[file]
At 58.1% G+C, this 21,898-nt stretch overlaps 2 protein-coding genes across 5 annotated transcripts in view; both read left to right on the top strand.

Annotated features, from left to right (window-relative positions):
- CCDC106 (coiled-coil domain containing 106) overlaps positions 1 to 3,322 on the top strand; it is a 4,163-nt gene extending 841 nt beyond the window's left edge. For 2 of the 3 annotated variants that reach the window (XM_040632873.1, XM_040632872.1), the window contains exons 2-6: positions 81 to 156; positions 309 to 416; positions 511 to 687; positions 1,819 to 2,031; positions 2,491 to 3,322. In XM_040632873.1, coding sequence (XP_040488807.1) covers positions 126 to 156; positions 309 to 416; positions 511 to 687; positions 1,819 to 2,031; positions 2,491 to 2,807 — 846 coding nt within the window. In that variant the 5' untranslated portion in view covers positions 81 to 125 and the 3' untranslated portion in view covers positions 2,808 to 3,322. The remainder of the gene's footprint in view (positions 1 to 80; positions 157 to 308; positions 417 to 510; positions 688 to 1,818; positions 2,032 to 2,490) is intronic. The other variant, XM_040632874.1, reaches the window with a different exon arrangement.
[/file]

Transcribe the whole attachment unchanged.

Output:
At 58.1% G+C, this 21,898-nt stretch overlaps 2 protein-coding genes across 5 annotated transcripts in view; both read left to right on the top strand.

Annotated features, from left to right (window-relative positions):
- CCDC106 (coiled-coil domain containing 106) overlaps positions 1 to 3,322 on the top strand; it is a 4,163-nt gene extending 841 nt beyond the window's left edge. For 2 of the 3 annotated variants that reach the window (XM_040632873.1, XM_040632872.1), the window contains exons 2-6: positions 81 to 156; positions 309 to 416; positions 511 to 687; positions 1,819 to 2,031; positions 2,491 to 3,322. In XM_040632873.1, coding sequence (XP_040488807.1) covers positions 126 to 156; positions 309 to 416; positions 511 to 687; positions 1,819 to 2,031; positions 2,491 to 2,807 — 846 coding nt within the window. In that variant the 5' untranslated portion in view covers positions 81 to 125 and the 3' untranslated portion in view covers positions 2,808 to 3,322. The remainder of the gene's footprint in view (positions 1 to 80; positions 157 to 308; positions 417 to 510; positions 688 to 1,818; positions 2,032 to 2,490) is intronic. The other variant, XM_040632874.1, reaches the window with a different exon arrangement.